People are issued warrants for any number of reasons: a dispute or altercation with other members of their community, or an infraction against the state.
Whatever your offense is, it’s probably best to trust your instincts and perform a warrant search whenever you suspect that you may be the subject of a warrant in Virginia.
Whether you want to make sure that you’re in the clear, or you want to find out more about a person’s background, warrants are not difficult to find in Virginia, as long as you follow the right processes.
These processes will be explained in depth in this article.
What You Need to Know About Warrants in Virginia
A person's rights are fundamentally violated when they are detained, searched, or have their belongings taken.
A warrant must be obtained from a grand jury or impartial judge to carry out any of these actions.
This is the only legal way to do so. A warrant is a recognized legal document that gives law enforcement agents the right to detain a person suspected of breaking the law or search their home for evidence of a crime.
Any law enforcement officer in Virginia may enforce an active warrant, and warrants issued there are valid throughout the entire state.
In Virginia, judges can only sign and issue warrants based on complaints filed by law enforcement agents.
In cases where civilians submit complaints without the presence or contribution of an officer of the law, a summons will be issued instead of warrants.
Law enforcement agents bringing up the complaint must demonstrate that they have reasonable grounds to suspect the accused of committing a crime before a judge or grand jury authorizes an arrest warrant.
This is referred to as probable cause, and it is a crucial prerequisite for Virginia courts to issue warrants.
Types of Warrants in Virginia
In general, state courts in the state of Virginia often issue one of three different forms of warrants.
These include search warrants, bench warrants, and warrants for arrest.
Virginia arrest Warrants
State courts in Virginia issue arrest warrants at the request of law enforcement officials.
These warrants give law enforcement officers the right to detain people who are being investigated for crimes.
Arrest warrants, like search warrants, need officers to file the complaint to establish probable cause for the judge to sign them.
Law enforcement officials are authorized to visit the offender's home or place of business without prior notice, arrest them, and take them into custody when an arrest warrant is served.
Arrest warrants are often issued without the subjects' knowledge.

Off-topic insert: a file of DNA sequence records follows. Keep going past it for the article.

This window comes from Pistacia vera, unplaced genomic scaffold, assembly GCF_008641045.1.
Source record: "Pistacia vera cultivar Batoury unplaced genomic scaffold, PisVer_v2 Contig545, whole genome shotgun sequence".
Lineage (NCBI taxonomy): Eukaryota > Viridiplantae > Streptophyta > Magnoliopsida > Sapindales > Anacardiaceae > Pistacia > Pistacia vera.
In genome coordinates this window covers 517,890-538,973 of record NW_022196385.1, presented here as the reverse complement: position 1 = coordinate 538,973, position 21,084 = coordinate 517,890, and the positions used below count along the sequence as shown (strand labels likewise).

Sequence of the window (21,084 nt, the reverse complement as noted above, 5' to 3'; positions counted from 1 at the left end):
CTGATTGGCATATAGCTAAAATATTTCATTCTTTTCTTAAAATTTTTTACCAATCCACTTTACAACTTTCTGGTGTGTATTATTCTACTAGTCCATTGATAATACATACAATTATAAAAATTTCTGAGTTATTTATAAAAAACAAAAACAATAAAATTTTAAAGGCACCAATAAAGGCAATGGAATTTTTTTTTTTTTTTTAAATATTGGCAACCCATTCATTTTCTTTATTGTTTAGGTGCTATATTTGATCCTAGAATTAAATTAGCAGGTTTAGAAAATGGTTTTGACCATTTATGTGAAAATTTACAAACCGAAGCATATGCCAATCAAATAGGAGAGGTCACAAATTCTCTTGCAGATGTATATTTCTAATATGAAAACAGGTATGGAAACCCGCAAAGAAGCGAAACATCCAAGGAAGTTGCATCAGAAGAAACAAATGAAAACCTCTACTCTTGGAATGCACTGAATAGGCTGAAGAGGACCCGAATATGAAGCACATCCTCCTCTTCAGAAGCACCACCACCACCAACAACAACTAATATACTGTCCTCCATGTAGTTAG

Virginia Search Warrants
Law enforcement officials may get a search warrant from a judge in order to legally search or confiscate property if they believe it is being used for criminal activity.
Then, such property might be used as proof at the subsequent trial. Law enforcement agents are not allowed to conduct searches beyond the area that is indicated in the search warrant, which must also identify the place or property that will be searched.
Search warrants will only be issued by the courts in Virginia if the law enforcement officer leading the investigation establishes probable cause.
Virginia Bench Warrants
Unlike the other two, judges can issue bench warrants at their own discretion, and there’s no need for probable cause to be established.
Bench warrants are given to offenders who are found to be in disobedience of court orders, who miss their court date, and who don't pay their child support obligations.
Because law enforcement officials frequently do not immediately pursue such individuals, someone can be the subject of an active bench warrant without being aware of it.
Finding Warrants in Virginia
There are quite a few ways for interested individuals to find warrants for themselves and third parties in Virginia. These are some of the options open to you:
The Virginia State Police
As an individual or as a corporate entity, you may access crime history data, including active warrants, through the Virginia State Police database.
If you’re interested in obtaining active warrants this way, you must fill out the SP-167 (for individuals or private establishments) or SP-230 (for select employers) on the VSP website.
Next, you’ll need to notarize the form and send it to:
The Department of State Police,
P.O. Box 85067,
Richmond, VA 23261-5076.
Each warrant search request attracts a fee of $15. If your search requires fingerprint cards, an additional $13 is charged.
Virginia Local Police Departments
You may be able to access warrant information on the websites of county sheriff’s offices or local police departments.
Quite a few of these departments provide most wanted lists on their websites, and some, such as The City of Virginia Beach, provide online warrant search tools.
The Virginia Judicial System
If you’re looking for outstanding warrants related to a case involving you or someone you know, you can find them with the case record search tool on the website of the Virginia Judicial System.